I like to give a young Cephalotus plenty of room to grow and divide, and often start with a single plant in a 16" x 16" x 6" translucent plastic box. They typically send out underground runners (stolon), that will shoot up young plants. In time there can be enough material to pot up as individual plants. One of the challenges with Cephalotus, and in fact many Carnivorous Plants, is that they do not like their roots disturbed. When they get up to size to separate, I'll be sure that the soil is moist enough so that, when disturbed it stays together without falling apart, not so dry that it crumbles apart, and not so wet that it slumps away from the roots. I use a pot in which they will be repotted into, as a measure of what soil to remain, and what soil to keep intact around the roots.
I carefully remove the excess soil, and often do this for each of several of the plants that may have grown from the original source plant. I may have to use the future pot several times to help judge the amount of soil to remove.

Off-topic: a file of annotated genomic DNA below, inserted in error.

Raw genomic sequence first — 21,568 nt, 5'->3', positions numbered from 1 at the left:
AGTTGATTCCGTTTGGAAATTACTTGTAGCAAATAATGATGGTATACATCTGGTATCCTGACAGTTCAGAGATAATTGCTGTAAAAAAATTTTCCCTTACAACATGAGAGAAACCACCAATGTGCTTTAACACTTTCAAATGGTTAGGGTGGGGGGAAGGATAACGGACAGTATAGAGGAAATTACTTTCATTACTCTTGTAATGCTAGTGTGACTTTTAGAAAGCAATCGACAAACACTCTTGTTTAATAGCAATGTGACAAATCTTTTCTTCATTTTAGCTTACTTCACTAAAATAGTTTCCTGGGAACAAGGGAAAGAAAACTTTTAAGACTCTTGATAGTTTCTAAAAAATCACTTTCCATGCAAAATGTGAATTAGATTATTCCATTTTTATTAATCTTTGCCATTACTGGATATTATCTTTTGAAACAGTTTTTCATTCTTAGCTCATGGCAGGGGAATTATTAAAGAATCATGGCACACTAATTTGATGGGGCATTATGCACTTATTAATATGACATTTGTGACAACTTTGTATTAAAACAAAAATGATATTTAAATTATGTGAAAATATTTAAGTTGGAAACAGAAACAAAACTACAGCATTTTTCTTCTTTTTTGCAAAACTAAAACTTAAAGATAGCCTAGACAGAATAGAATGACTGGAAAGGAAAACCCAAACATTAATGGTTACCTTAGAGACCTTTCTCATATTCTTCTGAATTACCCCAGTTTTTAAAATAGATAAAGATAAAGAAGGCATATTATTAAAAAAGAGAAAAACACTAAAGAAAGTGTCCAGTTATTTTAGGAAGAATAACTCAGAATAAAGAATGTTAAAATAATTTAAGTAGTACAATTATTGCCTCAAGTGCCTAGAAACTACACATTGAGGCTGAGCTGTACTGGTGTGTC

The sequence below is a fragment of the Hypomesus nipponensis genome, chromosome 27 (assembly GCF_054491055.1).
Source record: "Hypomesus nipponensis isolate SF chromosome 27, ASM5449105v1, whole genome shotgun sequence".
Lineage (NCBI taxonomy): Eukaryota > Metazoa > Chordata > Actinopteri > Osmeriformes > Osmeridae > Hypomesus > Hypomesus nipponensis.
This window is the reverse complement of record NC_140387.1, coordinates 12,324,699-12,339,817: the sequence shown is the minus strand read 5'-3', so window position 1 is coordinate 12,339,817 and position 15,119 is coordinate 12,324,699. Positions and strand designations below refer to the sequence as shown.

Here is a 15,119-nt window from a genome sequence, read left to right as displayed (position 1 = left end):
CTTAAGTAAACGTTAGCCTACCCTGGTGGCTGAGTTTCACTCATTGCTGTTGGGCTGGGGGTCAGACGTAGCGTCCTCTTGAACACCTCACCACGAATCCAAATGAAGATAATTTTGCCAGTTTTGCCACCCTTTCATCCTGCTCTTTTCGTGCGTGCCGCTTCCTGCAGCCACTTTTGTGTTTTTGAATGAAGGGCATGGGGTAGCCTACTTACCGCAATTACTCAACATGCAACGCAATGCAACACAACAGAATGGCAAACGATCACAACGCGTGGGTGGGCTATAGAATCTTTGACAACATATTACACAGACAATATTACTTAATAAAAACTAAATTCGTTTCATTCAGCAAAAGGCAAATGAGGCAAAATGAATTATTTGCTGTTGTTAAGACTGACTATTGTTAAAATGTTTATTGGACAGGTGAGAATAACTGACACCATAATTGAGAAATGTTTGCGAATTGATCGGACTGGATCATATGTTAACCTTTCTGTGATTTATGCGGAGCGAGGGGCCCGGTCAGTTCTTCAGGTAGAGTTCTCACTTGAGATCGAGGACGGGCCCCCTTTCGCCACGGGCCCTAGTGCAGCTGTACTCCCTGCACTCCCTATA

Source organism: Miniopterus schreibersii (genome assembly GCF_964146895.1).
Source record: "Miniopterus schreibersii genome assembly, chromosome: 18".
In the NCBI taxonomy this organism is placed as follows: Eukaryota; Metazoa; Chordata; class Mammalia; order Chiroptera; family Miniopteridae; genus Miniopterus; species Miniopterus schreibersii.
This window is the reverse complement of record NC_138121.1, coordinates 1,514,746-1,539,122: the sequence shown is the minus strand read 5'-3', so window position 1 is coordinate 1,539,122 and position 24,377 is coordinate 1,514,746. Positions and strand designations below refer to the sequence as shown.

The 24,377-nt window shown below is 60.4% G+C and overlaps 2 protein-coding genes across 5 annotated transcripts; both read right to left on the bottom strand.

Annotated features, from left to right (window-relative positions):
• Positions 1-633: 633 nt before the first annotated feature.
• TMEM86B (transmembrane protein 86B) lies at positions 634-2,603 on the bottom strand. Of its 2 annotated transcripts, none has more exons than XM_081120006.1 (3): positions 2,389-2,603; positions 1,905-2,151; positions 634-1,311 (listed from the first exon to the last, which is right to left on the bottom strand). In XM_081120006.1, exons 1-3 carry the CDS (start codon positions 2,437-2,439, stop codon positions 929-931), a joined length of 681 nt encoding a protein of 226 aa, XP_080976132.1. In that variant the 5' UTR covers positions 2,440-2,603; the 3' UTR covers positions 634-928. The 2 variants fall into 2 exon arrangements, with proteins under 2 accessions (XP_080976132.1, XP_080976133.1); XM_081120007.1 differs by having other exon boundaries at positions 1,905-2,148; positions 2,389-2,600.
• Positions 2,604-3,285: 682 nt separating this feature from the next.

I take care to insure the size of the soil ball will be the right size to fit into the pot. Here's where having the right moisture level helps keep the soil ball together. Finally the whole thing is carefully lowered into the pot. I may then tap the bottom of the pot vigorously to be sure the soil ball is seated fully into the pot. Done carefully, the Cephalotus will hardly "know" it was removed from its propagation container. Now keep in mind that this same procedure can work with many different Carnivorous Plants. Give it a try, and good growing!